AWARD SPOTLIGHT: Laura Lenz, Partner, OMERS Ventures winner of the 2020 Ted Anderson Community Leadership Award
Congratulations to Laura Lenz for winning the 2020 Ted Anderson Community Leadership Award. The 2020 CVCA Awards, sponsored by HarbourVest Partners Canada, will be announced each day June 8 – June 12, 2020 on social media beginning at 11am ET.
When most people think of a stroke patient, they think of someone older, potentially with health issues. Venture capitalist Laura Lenz was in this camp until just over a decade ago when her son Nolen was diagnosed with pediatric stroke shortly before his first birthday.
Lenz immediately started researching the shocking diagnosis, for which she says doctors provided no prognosis, including whether Nolen would be able to walk, talk or read later in life.
In her initial search for answers, Lenz came up dry. It left her frustrated.
“I thought, ‘How can I have a child with a diagnosis of pediatric stroke and there be no research or resources about it?’” she recalls.
Lenz also couldn’t find support groups for parents whose children had the same diagnosis.
“I thought, ‘how is it possible that when we apply for a library card and walk out with a package of information, but when we get a diagnosis for pediatric stroke we’re given nothing?’”
As she dug deeper, Lenz came across Dr. Gabrielle deVeber, a world-renowned doctor who had created a database for pediatric stroke patients at The Hospital for Sick Children (SickKids) in Toronto. Dr. deVeber’s work appeared to be virtually unknown outside the hospital at this time, which Lenz also found astonishing as she continued to process her son’s diagnosis.
This lack of attention and resources around pediatric stroke led Lenz to create the Canadian Pediatric Stroke Support Association (CPSSA) in 2011. Its mission is to provide support, education and resources for children with stroke and their families. The CPSSA also facilitates collaboration between families and the medical community.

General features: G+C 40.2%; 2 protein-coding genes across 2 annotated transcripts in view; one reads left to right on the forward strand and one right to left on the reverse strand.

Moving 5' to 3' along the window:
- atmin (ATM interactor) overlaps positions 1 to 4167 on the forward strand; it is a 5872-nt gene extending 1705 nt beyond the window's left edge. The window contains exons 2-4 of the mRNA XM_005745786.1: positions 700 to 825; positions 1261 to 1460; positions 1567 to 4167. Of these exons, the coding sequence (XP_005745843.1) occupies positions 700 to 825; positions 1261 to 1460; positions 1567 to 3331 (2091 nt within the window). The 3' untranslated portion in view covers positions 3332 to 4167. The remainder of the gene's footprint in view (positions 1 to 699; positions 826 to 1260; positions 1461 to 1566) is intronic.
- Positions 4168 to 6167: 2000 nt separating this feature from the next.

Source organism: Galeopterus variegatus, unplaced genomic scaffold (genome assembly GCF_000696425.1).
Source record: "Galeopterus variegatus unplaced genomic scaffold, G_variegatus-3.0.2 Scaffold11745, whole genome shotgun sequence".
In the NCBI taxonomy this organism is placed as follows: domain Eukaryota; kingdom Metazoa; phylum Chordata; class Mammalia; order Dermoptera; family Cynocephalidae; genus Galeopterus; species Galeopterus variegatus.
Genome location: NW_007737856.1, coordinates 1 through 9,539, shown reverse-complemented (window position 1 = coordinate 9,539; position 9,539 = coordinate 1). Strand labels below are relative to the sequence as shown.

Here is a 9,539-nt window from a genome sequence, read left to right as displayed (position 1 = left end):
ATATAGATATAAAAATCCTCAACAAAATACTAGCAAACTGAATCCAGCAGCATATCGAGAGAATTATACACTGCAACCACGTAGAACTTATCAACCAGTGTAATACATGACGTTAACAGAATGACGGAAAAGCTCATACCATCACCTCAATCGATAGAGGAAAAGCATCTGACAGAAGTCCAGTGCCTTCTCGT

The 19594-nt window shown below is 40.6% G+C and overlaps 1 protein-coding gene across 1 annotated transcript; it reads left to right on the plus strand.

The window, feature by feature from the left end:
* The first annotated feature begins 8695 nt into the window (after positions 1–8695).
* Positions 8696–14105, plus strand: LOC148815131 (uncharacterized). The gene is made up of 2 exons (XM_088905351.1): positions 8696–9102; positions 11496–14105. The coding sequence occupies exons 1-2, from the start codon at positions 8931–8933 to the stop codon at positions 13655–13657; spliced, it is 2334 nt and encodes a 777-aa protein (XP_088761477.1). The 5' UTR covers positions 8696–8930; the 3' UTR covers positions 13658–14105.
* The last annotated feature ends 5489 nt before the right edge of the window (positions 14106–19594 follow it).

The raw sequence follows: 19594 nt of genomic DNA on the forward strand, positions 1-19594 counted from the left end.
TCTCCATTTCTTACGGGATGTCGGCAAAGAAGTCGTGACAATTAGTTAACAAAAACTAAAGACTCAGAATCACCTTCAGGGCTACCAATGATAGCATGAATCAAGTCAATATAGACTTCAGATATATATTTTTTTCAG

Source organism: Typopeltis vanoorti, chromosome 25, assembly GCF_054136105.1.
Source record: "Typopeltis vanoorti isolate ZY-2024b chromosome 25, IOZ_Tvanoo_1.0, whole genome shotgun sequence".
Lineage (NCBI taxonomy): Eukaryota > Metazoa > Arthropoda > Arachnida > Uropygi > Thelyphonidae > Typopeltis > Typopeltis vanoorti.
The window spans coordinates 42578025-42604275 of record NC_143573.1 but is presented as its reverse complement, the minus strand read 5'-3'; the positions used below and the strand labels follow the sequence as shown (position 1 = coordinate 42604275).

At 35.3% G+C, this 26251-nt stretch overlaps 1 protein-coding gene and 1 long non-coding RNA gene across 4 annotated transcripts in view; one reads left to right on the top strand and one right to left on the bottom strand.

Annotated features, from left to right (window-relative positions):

Through the CPSSA, Lenz has built a community of more than 500 families who are caring for children who have had a stroke, while also forging a successful career as a VC. She built a website and a community, including a private Facebook group and quarterly newsletters for those affected.
“It was to bring families together to share their experience but also celebrate the milestones and achievements of what their children can do, despite the odds,” Lenz says.
The CPSSA has not only raised awareness around pediatric stroke but, under Lenz’s leadership, it raised $2.3M for a stroke imaging lab for children at SickKids, known as the Heart and Stroke Foundation & Nolen Hicks Stroke Imaging Lab for Children (SILC), to enhance the understanding of pediatric stroke causes and prognosis.
Her association has also developed a fundraising initiative for much-needed therapy bursaries for stroke children, which had led to two children receiving therapy services in a twelve-week block. The bursaries help to fund rehabilitation and medical equipment as well as the costs of travelling to and from appointments for families out of town.